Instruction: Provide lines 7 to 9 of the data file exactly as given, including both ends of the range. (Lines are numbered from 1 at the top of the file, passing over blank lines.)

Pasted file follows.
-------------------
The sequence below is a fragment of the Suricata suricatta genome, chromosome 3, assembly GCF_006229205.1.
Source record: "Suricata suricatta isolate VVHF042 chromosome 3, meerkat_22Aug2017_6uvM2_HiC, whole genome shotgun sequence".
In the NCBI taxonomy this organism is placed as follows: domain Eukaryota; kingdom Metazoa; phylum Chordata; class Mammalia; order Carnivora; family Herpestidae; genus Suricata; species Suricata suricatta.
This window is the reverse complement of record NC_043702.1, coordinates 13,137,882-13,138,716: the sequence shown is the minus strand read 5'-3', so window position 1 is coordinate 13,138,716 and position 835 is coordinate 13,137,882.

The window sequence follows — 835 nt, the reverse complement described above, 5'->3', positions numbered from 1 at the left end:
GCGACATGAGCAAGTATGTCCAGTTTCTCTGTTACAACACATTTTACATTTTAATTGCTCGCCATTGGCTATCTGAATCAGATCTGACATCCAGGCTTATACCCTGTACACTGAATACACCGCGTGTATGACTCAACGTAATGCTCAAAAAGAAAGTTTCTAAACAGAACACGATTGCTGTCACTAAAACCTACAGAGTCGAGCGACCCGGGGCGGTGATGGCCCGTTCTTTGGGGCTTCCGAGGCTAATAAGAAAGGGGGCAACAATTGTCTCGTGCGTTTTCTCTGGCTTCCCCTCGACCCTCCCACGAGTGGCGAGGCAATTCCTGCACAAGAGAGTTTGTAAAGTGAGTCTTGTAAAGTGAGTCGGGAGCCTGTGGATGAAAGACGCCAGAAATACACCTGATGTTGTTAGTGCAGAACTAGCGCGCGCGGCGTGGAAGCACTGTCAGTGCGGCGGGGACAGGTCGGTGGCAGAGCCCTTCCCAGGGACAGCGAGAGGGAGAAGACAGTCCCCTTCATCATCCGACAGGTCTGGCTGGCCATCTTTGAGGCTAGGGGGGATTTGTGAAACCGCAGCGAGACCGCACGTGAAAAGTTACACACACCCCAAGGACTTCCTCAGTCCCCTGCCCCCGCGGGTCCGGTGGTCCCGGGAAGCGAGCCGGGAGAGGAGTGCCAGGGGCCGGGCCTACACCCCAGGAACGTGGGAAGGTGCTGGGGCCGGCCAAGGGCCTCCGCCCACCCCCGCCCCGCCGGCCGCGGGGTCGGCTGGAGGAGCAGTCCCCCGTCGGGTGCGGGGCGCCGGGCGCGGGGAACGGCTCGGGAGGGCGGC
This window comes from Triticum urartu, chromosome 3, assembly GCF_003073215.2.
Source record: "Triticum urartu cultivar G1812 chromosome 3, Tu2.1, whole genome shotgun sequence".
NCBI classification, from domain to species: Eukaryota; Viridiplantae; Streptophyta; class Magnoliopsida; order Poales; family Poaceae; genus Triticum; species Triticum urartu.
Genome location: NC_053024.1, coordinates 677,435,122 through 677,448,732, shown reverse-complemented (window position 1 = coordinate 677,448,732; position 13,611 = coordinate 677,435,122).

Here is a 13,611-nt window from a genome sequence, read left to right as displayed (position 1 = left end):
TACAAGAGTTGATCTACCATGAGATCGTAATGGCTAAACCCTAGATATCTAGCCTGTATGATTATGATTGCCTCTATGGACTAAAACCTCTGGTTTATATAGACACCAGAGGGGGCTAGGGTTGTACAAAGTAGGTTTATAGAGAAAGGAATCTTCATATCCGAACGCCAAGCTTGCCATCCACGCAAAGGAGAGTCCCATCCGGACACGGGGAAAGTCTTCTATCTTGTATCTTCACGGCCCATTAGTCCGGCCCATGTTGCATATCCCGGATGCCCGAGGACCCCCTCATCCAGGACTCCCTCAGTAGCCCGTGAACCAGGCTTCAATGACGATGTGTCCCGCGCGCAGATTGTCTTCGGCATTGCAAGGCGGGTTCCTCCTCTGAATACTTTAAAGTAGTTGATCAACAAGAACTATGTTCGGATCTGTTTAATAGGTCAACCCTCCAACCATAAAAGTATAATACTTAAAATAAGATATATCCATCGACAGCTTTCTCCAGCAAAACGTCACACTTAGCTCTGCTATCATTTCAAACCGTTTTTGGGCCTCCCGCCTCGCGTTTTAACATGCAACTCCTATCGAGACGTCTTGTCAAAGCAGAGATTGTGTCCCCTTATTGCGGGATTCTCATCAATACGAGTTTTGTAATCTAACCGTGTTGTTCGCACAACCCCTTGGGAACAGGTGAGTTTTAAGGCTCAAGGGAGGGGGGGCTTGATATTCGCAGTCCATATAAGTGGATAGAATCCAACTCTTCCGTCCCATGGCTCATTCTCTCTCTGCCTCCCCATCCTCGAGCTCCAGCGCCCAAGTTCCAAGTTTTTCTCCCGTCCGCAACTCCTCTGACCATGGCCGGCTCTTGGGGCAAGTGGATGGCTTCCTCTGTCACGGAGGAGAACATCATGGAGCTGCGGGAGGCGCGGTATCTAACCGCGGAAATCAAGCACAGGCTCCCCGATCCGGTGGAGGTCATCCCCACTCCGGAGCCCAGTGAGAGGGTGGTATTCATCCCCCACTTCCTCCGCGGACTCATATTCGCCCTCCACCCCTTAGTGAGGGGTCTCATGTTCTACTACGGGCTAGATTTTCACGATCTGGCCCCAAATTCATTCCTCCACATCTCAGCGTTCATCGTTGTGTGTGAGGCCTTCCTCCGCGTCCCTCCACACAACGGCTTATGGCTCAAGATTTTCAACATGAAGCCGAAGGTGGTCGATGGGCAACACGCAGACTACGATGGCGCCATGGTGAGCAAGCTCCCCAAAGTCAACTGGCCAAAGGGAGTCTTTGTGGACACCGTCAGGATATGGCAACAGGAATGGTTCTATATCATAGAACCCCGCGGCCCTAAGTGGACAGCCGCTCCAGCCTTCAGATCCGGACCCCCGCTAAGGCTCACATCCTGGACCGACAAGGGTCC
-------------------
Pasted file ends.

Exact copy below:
This window comes from Triticum urartu, chromosome 3, assembly GCF_003073215.2.
Source record: "Triticum urartu cultivar G1812 chromosome 3, Tu2.1, whole genome shotgun sequence".
NCBI classification, from domain to species: Eukaryota; Viridiplantae; Streptophyta; class Magnoliopsida; order Poales; family Poaceae; genus Triticum; species Triticum urartu.